I gave my boyfriend an Atari for his birthday, and now, whenever people come over to visit us, he drags out the videogame and we play it for most of the night. We used to talk or play board games or the dictionary game (my favorite)…now we watch TV.

Your magazine, and the other ones, like to use the word ‘interaction’ as if you were proud of yourselves and computers and videogames. I just want you to know that conversation has all but died in my house. I feel like I’m brain-dead!

Name Withheld
Houston, TX

To The Editor:

Your adoration of Activision’s every release cost me money, and I’m mad at both you and that company. On your recommendation, I bought Oink! for my kids. I’d estimate that we played that turkey for all of three minutes (between the three of us) and we haven’t played it since. Talk about tedious! Monotonous!

While I’m at it, my kids wanted me to tell you that they thought M*A*S*H, Spider Man and Bugs are the worst games they’ve played. They played them at their friends’ houses. Maybe you’ll be getting letters from their folks.

Joseph Bruno
Maplewood , NJ

To The Editor:

I just wanted to write to your “Don’t Get Mad, Get Even” column, because I went out and spent my hard earned money on two home videogames that were absolute dogs. They were ET by Atari and Skiing, from Activision. The ET game had nothing to do with the movie, and it was pretty dumb. Skiing was even dumber, because there was nothing to it. From now on I’m only going to buy games that I have played first, and I recommend that your other readers do the same.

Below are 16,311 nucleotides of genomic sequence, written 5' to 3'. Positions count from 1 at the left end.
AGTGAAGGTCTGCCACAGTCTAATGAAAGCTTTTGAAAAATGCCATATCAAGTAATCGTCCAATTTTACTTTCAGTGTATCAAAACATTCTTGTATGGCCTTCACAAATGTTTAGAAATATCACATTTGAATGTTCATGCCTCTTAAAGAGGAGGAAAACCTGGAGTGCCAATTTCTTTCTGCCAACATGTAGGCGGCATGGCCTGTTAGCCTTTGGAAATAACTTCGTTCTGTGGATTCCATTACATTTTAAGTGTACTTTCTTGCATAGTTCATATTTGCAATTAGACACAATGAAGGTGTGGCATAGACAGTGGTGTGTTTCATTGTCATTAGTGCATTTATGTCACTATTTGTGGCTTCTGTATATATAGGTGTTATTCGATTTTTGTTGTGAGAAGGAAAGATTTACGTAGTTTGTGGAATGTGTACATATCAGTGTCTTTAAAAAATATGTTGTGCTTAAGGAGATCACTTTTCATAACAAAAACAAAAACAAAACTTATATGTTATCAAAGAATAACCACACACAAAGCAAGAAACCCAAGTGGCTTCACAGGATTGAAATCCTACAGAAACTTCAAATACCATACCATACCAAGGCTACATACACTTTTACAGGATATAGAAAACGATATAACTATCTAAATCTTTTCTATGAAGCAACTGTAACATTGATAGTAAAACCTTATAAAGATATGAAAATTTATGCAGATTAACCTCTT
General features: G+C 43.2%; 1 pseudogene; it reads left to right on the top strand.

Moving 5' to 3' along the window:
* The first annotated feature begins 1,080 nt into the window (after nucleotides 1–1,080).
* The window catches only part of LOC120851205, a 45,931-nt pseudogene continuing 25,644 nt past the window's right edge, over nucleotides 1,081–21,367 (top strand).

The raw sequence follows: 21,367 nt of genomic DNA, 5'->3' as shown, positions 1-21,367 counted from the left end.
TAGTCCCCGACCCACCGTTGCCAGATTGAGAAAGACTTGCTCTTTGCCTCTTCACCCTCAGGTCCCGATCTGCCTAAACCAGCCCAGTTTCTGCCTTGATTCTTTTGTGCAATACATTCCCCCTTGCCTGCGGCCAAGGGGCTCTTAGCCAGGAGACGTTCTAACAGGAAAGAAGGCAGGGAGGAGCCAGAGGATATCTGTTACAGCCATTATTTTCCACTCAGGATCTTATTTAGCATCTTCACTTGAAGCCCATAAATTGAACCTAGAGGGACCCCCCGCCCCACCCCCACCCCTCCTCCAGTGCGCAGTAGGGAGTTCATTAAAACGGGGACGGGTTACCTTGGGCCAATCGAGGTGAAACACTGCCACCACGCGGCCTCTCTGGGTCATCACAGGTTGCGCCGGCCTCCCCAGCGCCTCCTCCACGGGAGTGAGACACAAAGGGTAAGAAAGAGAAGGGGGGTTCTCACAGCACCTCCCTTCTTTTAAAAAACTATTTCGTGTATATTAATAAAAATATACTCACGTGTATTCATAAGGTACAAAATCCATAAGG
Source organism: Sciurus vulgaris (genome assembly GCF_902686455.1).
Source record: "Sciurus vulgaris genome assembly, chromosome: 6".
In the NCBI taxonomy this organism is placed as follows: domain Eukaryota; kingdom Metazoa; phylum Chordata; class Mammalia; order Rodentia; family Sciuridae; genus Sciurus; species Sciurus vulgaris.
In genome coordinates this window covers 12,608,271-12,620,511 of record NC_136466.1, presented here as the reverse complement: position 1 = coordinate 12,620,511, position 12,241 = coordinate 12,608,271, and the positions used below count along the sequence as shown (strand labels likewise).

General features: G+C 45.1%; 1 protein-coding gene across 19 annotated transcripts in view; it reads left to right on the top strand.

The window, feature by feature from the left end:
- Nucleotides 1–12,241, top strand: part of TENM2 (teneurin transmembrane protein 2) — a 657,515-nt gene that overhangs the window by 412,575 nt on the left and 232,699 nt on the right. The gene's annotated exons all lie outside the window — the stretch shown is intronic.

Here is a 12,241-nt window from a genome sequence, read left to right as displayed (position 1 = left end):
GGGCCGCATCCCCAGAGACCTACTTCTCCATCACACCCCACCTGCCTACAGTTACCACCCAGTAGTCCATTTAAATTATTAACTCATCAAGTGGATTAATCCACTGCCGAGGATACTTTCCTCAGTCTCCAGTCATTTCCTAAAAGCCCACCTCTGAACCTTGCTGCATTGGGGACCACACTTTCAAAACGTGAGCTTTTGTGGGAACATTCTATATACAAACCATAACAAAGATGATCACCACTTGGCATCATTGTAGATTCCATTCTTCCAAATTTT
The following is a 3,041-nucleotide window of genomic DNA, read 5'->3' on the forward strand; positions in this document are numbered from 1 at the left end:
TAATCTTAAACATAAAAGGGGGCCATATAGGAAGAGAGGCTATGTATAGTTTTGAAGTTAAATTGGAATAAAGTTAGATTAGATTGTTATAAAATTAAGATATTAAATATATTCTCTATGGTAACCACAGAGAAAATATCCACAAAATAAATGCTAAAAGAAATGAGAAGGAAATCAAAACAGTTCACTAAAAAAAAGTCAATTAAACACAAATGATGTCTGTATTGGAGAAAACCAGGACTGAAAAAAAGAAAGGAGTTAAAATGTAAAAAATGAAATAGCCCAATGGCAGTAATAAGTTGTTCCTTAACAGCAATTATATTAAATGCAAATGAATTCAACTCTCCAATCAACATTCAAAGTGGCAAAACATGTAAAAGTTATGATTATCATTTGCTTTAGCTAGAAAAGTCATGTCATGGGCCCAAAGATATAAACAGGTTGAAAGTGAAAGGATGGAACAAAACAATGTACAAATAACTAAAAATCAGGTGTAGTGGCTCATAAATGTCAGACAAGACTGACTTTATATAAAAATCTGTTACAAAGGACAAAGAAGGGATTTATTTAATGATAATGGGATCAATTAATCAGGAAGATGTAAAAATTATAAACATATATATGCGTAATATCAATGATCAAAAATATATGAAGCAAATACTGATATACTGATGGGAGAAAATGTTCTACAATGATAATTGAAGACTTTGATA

J.P. McClernan
Straftord, CT

To the Editor:

Since you invited us to not get mad, but get even, I thought that I would drop you a line and let you know about two games that I thought were very bad. The first one was StarMaster from Activision. I know that a lot of people like this game (including my husband) but I felt that the illusion of flying through space just didn’t quite make it. As far as I am concerned, we wasted our money on this one. The second game that was a big bust was Pac-Man. This has got to be the most boring game of all times. Both of these games were a while lot of nothing.

Lauren Foti
Westport, CT

To the Editor:

I can’t believe that I actually went out and bought the two Atari Swordquest games, Earthworld and Fireworld. These games were so bad they were unplayable. The directons were confusing, and the graphics were horrible. I was entirely unable to distinguish either what was going on, or determine if I was winning or losing.

Robert Jaye
Fairfield, CT

Source Pages

Continue Reading